UPDATE: It’s official. The Rangers have confirmed that they won rights to Darvish.
11:10 PM: It’s all over.
According to Jeff Passan of Yahoo! Sports, the Rangers have secured exclusive negotiating rights for right-hander Yu Darvish with a record $51.7 million bid.
No official confirmation yet, but if true, it will top the $51,111,111 sum that the Red Sox paid for exclusive negotiating rights to right-hander Daisuke Matsuzaka back in November of 2006. They ended up agreeing to a six-year, $52 million contract.
The Rangers now have 30 days to work out a contract with Darvish. The 25-year-old right-hander is believed to be seeking a five-year deal in the range of $75 million, which could push the total investment north of $120 million. He is represented stateside by agent Arn Tellem.
Darvish went 18-7 with a career-low 1.44 ERA and a 276/36 K/BB ratio in 232 innings this season with the Hokkaido Nippon-Ham Fighters. Standing at 6-foot-5 and 185 pounds, he has a 1.99 career ERA over seven seasons in Japan.
The Rangers were considered one of the front-runners for Darvish all along, as general manager Jon Daniels scouted him in person this past season. If the two sides can work out a deal, Darvish will join a rotation which is set to include some combination of Derek Holland, Colby Lewis, Neftali Feliz, Matt Harrison and Alexi Ogando.
No word on how close the Blue Jays were to the Rangers’ bid, but it will be interesting to see where they go from here. They are loaded with prospects, so they could pursue either Matt Garza or Gio Gonzalez via trade. And who knows, perhaps they could make a run at free agent first baseman Prince Fielder.
It was only a matter of time before Mike Trout courted another all-time record, and on Saturday, he found himself in elite company with his 25th and 26th home runs of the season. He put the Angels on the board with a 429-foot blast in the first inning, depositing an 0-1 fastball from the Orioles’ Kevin Gausman into the left field bleachers:
In the third inning, with the Angels up 2-1, Trout returned to tack on another insurance run. He targeted Gausman’s slider for his second solo shot of the evening and cleared the center field fence with a 418-footer to bring his total to 26 home runs on the year.
Trout has mashed at a staggering .339/.471/.596 clip since his return from the disabled list last month, and Saturday’s totals helped mark his sixth consecutive season with at least 25 home runs. That’s a record few have matched before their age-26 season; in fact, only Hall of Fame sluggers Eddie Mathews and Frank Robinson have ever pulled it off.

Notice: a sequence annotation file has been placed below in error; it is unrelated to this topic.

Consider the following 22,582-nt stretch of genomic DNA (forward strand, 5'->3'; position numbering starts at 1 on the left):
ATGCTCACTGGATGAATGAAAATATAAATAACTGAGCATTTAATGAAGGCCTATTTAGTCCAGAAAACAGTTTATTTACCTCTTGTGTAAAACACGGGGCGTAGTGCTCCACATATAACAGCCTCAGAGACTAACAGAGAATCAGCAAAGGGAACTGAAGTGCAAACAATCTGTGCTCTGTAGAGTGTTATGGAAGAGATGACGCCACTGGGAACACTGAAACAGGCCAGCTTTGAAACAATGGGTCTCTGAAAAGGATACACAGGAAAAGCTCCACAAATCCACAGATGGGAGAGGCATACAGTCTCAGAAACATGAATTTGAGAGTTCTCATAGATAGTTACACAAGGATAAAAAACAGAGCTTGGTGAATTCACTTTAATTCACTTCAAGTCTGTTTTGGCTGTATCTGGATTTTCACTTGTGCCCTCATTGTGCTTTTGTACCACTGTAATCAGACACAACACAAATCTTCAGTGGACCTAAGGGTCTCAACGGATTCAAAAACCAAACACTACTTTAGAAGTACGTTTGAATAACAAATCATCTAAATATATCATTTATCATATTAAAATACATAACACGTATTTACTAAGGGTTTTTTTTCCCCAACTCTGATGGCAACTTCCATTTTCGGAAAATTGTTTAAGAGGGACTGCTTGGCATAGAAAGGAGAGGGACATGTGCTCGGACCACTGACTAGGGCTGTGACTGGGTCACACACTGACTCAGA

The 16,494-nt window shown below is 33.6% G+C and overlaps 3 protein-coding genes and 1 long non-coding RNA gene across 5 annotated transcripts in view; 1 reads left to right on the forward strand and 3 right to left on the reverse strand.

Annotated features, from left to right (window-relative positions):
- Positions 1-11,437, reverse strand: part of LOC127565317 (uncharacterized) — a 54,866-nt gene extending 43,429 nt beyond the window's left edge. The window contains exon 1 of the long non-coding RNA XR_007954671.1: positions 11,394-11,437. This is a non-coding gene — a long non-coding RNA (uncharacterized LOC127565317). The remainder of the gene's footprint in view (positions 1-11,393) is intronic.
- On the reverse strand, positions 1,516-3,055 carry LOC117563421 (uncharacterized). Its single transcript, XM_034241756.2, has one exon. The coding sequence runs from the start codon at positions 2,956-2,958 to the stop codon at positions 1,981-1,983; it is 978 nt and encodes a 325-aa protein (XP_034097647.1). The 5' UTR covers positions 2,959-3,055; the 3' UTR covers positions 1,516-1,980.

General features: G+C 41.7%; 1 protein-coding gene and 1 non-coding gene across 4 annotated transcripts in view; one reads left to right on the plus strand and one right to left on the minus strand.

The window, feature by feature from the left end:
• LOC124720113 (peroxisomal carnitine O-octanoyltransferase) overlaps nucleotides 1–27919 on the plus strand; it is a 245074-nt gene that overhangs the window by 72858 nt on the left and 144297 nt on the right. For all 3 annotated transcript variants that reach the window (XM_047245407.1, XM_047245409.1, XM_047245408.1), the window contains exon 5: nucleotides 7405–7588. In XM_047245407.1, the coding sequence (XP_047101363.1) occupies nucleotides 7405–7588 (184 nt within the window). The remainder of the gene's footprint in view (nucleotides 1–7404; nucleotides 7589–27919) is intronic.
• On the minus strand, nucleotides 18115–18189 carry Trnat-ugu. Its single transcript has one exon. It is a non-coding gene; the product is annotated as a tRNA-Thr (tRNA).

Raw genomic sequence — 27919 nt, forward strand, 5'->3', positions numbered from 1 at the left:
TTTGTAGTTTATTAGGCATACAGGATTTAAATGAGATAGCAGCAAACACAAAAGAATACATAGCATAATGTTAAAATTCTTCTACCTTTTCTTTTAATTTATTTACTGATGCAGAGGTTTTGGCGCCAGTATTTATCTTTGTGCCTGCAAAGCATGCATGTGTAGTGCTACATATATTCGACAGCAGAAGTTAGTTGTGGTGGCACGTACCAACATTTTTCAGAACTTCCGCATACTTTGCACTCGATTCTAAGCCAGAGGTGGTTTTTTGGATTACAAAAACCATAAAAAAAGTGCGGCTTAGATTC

Assuming he continues to rake in hits and plate appearances over the last six weeks of the regular season — and there’s nothing to indicate that he won’t — Trout is in line to join elite company of a different kind. The 26-year-old entered Saturday’s game with a 206 OPS+ (park-adjusted on-base plus slugging). According to MLB.com’s Matt Kelly, that means Trout’s hitting at a better clip than the average Major League player by a full 106 percent. Should he finish the year with a 200 OPS+ and 502 plate appearances or better, he’ll be the first player to do so since Barry Bonds obliterated the competition with his 263 OPS+ in 2004.
The Blue Jays acquired right-hander Tom Koehler from the Marlins in exchange for minor league right-hander Osman Gutierrez and cash considerations, the clubs announced Saturday. Koehler is in his sixth year with the Marlins and stands to make $5.75 million in 2017. He’ll be arbitration eligible in 2018 and is set to enter free agency by 2019.
The 31-year-old right-hander struggled to a 7.92 ERA, 4.7 BB/9 and 7.1 SO/9 over 55 2/3 innings with Miami in 2017. He was optioned to Triple-A New Orleans in late July, where he rebounded with a 1-1 record in seven starts and whittled his ERA down to a 1.67 mark. The Blue Jays have yet to establish Koehler’s role within their organization, but are hoping to see a turnaround from the righty when he breaks back into the big leagues.
Gutierrez, 22, was assigned to Single-A Greensboro on Saturday. He has yet to find his footing in the minors, and exited a 78-inning stint with Single-A Lansing after racking up a career-worst 7.85 ERA and 8.2 SO/9. His lack of control is particularly alarming, with a 6.2 BB/9 that dwarfs the 2.0+ BB/9 of seasons past, but he still has plenty of time to figure out his mechanics before reaching the Show.